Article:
Loco spoke with bitter sarcasm. Shall we buy him a dress and stand him on a balcony? Or her, as the case may be, though we both know that Smog has feelings for you either way. Only you don’t, for so many reasons. Like good taste.

Morhoof returned his lute to its case, slung it over his back, and filled his little flask with brandy. Half a mind still, but even half a mind could fathom half a thought. Breaking Dawn was going to do all he could to save Aura, and even though Morhoof wouldn’t be able to help with that, maybe some music could help keep Smog sane while he tried. Fantasy had claimed, what felt like long ago, that Smog had never stopped loving music. Just enjoyed it in secret. Morhoof could keep his spirits up; give him hope and strength of spirit. That was what true bards did. True bards and true friends. Morhoof would do anything he could to help.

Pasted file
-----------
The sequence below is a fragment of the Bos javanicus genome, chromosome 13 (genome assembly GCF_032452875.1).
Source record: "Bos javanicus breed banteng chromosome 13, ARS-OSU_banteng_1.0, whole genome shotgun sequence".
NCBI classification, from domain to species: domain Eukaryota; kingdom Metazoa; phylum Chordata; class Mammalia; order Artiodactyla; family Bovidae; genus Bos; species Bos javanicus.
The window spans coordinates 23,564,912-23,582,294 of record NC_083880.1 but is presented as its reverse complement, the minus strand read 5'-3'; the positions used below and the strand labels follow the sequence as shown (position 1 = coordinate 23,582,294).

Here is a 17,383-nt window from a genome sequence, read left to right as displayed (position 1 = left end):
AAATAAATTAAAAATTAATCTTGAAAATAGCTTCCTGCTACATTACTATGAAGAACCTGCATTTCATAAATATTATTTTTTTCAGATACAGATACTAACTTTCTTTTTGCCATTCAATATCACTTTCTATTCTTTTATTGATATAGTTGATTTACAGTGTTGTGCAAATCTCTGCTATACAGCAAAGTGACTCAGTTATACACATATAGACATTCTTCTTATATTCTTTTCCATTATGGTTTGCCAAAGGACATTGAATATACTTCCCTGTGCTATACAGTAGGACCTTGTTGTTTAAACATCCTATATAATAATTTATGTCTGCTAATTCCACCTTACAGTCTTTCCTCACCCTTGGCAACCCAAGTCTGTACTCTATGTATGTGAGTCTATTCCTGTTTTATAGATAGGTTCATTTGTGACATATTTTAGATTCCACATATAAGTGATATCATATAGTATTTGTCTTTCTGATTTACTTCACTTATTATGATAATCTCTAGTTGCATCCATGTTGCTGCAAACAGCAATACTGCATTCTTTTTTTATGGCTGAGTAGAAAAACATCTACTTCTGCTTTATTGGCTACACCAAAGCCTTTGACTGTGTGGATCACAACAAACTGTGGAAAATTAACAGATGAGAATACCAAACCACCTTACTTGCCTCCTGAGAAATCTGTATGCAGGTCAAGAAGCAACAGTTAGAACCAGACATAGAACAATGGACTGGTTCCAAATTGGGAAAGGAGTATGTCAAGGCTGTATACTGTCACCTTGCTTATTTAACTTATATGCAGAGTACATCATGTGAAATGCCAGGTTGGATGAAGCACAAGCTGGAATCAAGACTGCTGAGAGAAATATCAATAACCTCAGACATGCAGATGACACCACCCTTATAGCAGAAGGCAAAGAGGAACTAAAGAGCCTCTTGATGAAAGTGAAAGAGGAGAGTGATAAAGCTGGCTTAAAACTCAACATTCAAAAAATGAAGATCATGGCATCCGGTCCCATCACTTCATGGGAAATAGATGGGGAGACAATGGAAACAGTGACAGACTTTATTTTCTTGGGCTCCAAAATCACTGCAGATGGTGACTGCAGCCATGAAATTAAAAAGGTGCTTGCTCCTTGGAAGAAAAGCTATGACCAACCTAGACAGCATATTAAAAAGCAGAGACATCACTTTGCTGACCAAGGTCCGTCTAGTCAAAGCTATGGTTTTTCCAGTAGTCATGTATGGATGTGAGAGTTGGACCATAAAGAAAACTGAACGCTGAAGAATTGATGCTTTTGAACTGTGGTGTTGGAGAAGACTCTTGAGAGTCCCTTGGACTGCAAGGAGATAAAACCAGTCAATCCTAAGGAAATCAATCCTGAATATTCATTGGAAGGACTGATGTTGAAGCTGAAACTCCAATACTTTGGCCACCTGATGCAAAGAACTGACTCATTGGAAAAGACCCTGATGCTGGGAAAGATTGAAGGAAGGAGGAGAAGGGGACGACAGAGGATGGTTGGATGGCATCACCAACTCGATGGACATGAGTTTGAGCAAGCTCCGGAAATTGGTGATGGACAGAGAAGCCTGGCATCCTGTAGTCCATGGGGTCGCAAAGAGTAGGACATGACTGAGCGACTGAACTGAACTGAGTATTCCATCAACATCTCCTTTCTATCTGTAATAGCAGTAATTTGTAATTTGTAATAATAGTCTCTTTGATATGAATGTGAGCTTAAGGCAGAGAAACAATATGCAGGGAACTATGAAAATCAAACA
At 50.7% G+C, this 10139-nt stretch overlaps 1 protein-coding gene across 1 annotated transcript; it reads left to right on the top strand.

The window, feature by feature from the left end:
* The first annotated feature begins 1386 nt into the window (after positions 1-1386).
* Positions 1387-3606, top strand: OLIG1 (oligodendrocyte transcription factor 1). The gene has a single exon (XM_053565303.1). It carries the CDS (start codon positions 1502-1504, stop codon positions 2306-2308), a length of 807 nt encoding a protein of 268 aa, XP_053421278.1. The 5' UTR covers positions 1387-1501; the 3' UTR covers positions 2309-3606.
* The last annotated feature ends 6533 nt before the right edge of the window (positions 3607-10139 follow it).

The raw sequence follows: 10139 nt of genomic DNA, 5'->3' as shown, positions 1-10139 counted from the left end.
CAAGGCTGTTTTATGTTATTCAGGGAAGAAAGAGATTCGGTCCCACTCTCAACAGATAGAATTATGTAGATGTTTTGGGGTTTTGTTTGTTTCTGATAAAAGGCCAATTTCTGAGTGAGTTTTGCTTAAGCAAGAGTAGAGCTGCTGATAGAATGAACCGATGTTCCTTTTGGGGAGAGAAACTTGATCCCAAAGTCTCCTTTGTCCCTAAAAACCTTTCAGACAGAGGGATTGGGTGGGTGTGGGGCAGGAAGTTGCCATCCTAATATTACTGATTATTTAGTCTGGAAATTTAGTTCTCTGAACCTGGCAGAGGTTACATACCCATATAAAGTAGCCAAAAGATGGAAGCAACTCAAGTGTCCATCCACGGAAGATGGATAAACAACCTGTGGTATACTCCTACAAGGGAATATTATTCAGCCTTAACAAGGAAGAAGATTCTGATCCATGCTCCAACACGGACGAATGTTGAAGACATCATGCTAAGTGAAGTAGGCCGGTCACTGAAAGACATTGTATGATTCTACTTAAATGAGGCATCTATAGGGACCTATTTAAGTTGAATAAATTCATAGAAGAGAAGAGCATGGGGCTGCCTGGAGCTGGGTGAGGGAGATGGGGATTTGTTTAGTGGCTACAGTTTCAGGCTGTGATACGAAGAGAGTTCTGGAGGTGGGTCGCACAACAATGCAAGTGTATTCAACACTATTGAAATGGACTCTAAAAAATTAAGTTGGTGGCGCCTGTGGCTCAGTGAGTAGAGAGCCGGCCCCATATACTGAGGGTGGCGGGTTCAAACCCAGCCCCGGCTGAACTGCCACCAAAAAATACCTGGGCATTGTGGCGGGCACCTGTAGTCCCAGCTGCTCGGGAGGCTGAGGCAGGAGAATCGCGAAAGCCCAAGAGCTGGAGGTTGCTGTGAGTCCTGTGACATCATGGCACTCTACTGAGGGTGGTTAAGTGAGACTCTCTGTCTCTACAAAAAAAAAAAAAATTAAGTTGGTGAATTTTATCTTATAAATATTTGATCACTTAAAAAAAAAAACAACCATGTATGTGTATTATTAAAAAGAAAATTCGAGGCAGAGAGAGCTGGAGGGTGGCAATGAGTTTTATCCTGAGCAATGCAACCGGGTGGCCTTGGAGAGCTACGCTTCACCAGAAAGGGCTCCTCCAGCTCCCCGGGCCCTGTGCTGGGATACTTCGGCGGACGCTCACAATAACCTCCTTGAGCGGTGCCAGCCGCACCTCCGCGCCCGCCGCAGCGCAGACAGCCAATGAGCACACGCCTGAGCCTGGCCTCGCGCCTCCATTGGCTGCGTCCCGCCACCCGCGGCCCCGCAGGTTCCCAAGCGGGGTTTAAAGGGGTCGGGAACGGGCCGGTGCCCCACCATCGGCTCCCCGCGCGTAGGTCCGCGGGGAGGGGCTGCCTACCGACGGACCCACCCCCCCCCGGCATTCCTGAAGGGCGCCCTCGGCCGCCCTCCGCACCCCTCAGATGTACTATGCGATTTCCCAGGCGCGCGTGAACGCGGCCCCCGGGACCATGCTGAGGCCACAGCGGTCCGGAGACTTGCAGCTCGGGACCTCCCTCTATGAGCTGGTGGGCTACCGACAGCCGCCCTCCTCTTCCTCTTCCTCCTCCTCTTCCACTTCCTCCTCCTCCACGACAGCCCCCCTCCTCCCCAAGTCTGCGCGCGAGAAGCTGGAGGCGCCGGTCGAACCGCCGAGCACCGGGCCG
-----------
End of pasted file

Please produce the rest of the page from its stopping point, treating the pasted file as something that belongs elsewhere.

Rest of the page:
Loco’s mental tone could have greased axles. Anything?

Morhoof spoke aloud. “Go away.”

Then Loco came as close as either of them had to breaching the subject of the miraculous artificial leg he would be fitted with. Of the very real possibility that soon Morhoof could open his heart to friendship and love without opening it to the long-denied ravages of Time. Of Loco’s destruction.

You’re going to miss me when I’m gone.

It sounded less like a threat than a prophecy.